Hold your horses just for a minute before digitalizing your service business!

by Taru Hakanen and Pasi Pussinen

Digitalization offers immense opportunities for making your service business bloom. It brings new channels for reaching your customers, interacting with them, and involving them in service co-creation. Whether it is a matter of the Internet of Things (IoT), the industrial internet or any digital solution, we all want to win this race. However, before rushing into purchasing a number of new gadgets, sensors and applications, take a minute and think through: where exactly you are heading with digitalization?

The five questions below guide you to find the very core of your business development aims and provide examples of the ways that digitalization can help you in achieving those:

Discovering new markets and customers?

  • Acquiring customer knowledge (e.g. CRM, marketing information systems, IoT for user data collection)
  • Analysing and interpreting customer knowledge (e.g. CRM, analytic tools)
  • Increasing the visibility of own company and services (e-marketing)

Renewing and designing attractive service portfolio?

  • Collection of new ideas from customers and other stakeholders for service innovation (e.g. co-creation platforms, social media)
  • Complementing service portfolio with new digital services and ‘smart’ products (e.g. smart IoT solutions)

Increasing sales and the efficiency of sales processes?

  • Utilizing digital sales tools and solutions (e.g. CRM, digital visualisation)
  • Exploiting digital sales and marketing channels (e.g. online shopping, social media)
  • Collecting sales leads from the customer interface (e.g. IoT technology for machine condition monitoring, mobile solutions for service personnel)

Designing cost-efficient service processes?

  • Efficient management of internal and customer resources (e.g. ERP-systems, resource management software solutions, mobile solutions)
  • Designing self-services and remote services (e.g. online training, real-time monitoring and remote problem solving with IoT)
  • Online shopping and digital distribution channels

Enhancing customer satisfaction and creating positive customer experience?

  • Real-time reporting for customers and future forecast
  • Implementing new channels of customer interaction in service co-creation (e.g. co-creation platforms)
  • Enabling multiple channels of customer feedback (e.g. social media)

All of the above business aims are undoubtedly salient in service business. But as we all know, we have to start somewhere and prioritize our decisions and actions, especially when significant development investments are involved. When you have a clear vision of the drivers for your business success, selecting adequate digital solutions also becomes easier!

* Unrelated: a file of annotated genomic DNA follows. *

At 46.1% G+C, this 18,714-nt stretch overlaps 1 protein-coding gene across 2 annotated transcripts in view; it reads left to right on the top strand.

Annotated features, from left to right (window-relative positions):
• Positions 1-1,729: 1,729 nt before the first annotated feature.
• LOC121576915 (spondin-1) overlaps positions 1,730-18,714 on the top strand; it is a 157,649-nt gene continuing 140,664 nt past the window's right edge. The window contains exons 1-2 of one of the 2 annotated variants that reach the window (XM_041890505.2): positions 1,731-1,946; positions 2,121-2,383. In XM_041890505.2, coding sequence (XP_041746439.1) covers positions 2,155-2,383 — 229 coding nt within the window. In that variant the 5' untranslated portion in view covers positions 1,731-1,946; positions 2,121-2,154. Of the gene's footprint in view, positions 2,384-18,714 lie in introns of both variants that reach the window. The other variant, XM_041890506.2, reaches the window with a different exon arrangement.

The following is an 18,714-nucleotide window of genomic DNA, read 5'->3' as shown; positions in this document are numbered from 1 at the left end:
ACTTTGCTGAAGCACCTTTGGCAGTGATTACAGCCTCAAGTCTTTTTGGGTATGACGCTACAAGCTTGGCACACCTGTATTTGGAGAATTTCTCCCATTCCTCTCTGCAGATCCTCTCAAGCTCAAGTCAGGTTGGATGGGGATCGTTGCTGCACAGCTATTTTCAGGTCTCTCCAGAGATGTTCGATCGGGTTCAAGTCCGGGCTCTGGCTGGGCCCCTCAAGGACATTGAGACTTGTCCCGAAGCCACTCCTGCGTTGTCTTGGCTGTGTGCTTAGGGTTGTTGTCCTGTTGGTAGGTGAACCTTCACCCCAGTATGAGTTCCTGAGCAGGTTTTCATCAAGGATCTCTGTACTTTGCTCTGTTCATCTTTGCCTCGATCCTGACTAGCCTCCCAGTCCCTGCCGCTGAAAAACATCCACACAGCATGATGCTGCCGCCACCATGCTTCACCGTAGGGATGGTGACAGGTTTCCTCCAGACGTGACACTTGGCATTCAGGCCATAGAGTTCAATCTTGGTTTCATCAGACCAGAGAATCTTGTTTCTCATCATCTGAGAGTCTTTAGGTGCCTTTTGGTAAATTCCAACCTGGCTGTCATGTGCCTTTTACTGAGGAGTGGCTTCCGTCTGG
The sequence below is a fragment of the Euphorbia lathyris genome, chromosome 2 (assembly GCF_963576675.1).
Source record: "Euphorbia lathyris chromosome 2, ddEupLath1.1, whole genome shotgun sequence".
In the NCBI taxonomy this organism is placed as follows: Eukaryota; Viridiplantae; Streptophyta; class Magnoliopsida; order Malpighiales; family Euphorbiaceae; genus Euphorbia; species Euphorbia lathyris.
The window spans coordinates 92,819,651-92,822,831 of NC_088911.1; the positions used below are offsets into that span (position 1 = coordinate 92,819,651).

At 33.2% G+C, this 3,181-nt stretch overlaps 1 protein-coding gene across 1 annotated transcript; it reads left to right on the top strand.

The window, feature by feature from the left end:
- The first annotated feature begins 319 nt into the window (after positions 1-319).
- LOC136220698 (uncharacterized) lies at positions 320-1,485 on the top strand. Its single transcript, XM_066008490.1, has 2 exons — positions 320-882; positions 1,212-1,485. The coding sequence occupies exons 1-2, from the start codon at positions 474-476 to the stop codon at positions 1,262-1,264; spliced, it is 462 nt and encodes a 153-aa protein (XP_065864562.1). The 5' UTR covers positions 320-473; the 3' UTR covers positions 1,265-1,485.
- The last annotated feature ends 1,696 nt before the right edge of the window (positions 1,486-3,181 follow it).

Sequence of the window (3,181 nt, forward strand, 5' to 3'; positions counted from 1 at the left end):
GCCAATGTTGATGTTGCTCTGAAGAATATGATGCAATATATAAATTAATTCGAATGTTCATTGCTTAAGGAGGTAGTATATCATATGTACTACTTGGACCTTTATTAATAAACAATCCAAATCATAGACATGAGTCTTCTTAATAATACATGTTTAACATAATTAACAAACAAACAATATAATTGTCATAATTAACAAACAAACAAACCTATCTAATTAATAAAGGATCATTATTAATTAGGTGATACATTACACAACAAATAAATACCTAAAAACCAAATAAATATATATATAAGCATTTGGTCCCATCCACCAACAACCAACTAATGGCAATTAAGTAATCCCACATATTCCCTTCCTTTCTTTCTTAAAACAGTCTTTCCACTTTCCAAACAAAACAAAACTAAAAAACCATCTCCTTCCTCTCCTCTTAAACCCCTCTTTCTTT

Fimecc S4Fleet programme: https://www.fimecc.com/content/s4fleet

Master and Apprentice, or Teacher and Student

The old-fashioned way to become a master of something has been through the “master-and-apprentice” – method. Young and inexperienced workers team-up with more experienced colleaques, and the long process of “do-as-I-show-you” begins. This has been the custom since the Middle Ages, when master craftsmen would train young novices. The same approach still lives in the 21st century, just developed into something called “mentoring”. The term “mentoring” comes  from Homer’s Odyssey:

 ”Odysseus asked Mentor to act as a foster-dad for his son Telemachus,
when Odysseus left for the Trojan War”.

The apprentice is nowadays called actor or mentee. Today’s mentors do not so much tell apprentices to “do-as-I-show-you”, but rather encourage them in exploring their careers to new dimensions, coach and train the actors to see other viewpoints, and most importantly: transfer tacit knowledge. In knowledge intensive organizations, there’s a lot of tacit knowledge hanging around, we just don’t always see it. There is no way to document everything and – even if there was – there would be no one with enough time to read all that. Mentors, with their experience and know-how, can see the relevant aspects of tacit knowledge and transfer that to apprentices. Apprentices, on the other hand, can challenge the “old viewpoint” and develop new, fresh ways to implement tacit knowledge in the company. The feedback from apprentices also provides the mentors possibilities to discover something new.

Here at VTT mentoring is an activity which covers the entire organization, from scientists to customer managers, from financial personnel to team leaders. The official mentoring program at VTT is a year long activity, and has currently some 50 mentor-actor pairs engaged. From our team Pasi in involved as an actor, and is being mentored by Marko Jurvansuu (principal scientist / key account manager) for the customer management – track.

The Others